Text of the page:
This is not what most of us have been taught about how technical advancements replace human workers with digital tools. Yet it makes perfect sense when you think about it. The natural selection of evolution has had billions of years to develop the skills we use for observing and operating inside a physical space. Email has existed for only 54 years. We are all really just helpless babies when it comes to processing data, yet we are quite advanced in our abilities needed when diving through the busy streets of a city full of physical objects / actors.
The arrival of year 2022 level AI skills in the form of LLM was the first time many of us ever needed to take a look in the mirror and say:
We used to be the ones disrupting the working life of others. Now we are gradually joining the ranks of disruptees. No, I still don’t regret one bit that I chose to pursue a career in the cross section of business and IT. This is a much better position to be in when thinking about what lies ahead and who’s got the possibilities of participating in building something new and exciting.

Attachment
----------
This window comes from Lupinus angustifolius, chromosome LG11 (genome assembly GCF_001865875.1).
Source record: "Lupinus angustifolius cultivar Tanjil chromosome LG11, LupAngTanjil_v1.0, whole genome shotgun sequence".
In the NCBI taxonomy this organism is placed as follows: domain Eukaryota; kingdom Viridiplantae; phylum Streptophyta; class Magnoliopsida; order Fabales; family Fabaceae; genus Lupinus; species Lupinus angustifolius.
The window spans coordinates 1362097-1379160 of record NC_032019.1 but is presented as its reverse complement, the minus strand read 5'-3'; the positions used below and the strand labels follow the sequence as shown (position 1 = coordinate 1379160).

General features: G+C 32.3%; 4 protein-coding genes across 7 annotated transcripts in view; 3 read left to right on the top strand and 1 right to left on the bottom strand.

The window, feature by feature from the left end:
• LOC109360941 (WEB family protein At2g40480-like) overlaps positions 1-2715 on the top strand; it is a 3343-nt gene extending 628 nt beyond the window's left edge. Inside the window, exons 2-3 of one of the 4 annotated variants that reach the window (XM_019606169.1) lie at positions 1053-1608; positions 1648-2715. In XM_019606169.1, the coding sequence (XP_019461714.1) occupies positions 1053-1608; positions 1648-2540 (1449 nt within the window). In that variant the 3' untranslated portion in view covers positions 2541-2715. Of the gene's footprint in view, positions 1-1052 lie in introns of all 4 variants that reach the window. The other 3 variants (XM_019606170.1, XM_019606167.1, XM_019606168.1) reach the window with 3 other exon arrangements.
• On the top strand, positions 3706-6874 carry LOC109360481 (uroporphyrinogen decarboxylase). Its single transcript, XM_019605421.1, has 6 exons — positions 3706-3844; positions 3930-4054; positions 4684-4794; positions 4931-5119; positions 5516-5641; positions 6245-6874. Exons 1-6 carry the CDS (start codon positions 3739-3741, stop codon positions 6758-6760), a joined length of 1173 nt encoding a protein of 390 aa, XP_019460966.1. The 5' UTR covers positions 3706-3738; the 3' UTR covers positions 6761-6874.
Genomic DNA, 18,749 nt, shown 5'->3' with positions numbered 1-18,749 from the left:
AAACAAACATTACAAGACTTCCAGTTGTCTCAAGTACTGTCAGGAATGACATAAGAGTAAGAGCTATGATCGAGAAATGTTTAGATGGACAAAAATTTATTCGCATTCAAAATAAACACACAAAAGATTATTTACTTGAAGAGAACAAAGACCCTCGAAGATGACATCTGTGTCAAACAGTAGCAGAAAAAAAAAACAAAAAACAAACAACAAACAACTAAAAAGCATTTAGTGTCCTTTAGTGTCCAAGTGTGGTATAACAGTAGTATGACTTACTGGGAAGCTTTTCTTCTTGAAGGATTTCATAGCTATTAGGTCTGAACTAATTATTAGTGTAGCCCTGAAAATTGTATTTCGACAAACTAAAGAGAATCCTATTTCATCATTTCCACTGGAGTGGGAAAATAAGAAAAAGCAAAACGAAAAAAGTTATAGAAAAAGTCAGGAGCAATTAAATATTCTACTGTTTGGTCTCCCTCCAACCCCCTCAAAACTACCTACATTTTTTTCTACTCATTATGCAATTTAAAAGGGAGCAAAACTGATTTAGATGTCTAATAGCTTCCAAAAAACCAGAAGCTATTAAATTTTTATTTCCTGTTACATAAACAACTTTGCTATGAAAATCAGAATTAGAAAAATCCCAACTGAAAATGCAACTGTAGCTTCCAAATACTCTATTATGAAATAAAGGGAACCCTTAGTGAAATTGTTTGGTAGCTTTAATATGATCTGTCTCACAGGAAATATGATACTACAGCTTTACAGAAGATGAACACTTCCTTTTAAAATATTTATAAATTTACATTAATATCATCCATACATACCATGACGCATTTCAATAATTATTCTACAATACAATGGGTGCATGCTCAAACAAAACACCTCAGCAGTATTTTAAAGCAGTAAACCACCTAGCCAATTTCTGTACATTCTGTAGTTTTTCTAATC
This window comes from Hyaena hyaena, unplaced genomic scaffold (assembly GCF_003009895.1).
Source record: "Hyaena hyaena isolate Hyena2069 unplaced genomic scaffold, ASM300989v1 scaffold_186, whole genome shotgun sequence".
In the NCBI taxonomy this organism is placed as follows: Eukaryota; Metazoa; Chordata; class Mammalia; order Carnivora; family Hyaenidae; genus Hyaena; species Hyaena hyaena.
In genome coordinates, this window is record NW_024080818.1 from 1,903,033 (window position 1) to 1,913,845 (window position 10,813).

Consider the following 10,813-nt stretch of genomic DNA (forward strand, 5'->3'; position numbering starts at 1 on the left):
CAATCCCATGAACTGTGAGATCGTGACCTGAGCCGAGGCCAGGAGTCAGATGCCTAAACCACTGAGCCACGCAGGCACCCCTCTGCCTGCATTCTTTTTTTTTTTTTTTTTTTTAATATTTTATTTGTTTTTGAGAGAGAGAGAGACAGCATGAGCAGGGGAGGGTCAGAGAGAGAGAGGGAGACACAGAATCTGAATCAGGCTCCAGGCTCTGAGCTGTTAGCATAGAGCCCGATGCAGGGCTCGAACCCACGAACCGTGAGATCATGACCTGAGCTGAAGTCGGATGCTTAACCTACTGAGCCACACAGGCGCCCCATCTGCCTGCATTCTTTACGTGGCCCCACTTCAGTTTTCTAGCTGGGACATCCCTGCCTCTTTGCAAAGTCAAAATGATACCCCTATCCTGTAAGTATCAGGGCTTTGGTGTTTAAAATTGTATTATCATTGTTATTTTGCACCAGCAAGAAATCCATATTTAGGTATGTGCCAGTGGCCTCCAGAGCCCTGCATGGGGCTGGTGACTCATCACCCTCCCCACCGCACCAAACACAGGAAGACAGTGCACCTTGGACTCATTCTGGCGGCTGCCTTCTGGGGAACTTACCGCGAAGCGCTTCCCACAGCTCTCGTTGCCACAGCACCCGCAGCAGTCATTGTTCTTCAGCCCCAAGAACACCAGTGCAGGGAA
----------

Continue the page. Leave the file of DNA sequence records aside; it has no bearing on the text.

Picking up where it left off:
Things have always evolved and we’ve seen technological leaps before. I just can’t help thinking that the world in which I grew up to understand what IT is about will now seem incomprehensible to the new generations who’ve yet to discover it.
As a child, the first time I got the chance to physically interact with a computer was the ABC 80 that my dad bought. Serious computers seemed very complex to use, yet at that time I was young enough to entertain myself simply by typing on the keyboard and pretending to use the computer. Fake it till you make it, right?
When I got my first personal computer for myself, the Atari 800XL, it supported loading games from a cartridge that you just plugged in. That was the “instant gratification path” of using a computer. I did also start reading the magazines of the time and even typed in a few of the Basic games, transforming the code that was printed on the paper into bits that I typed in via the keyboard. It was interesting, yet it always felt too hard to achieve some tangible results. Code didn’t provide me a way to express myself. It wasn’t until I started creating music on the early PC tracker software that I saw computers as a tool for creativity.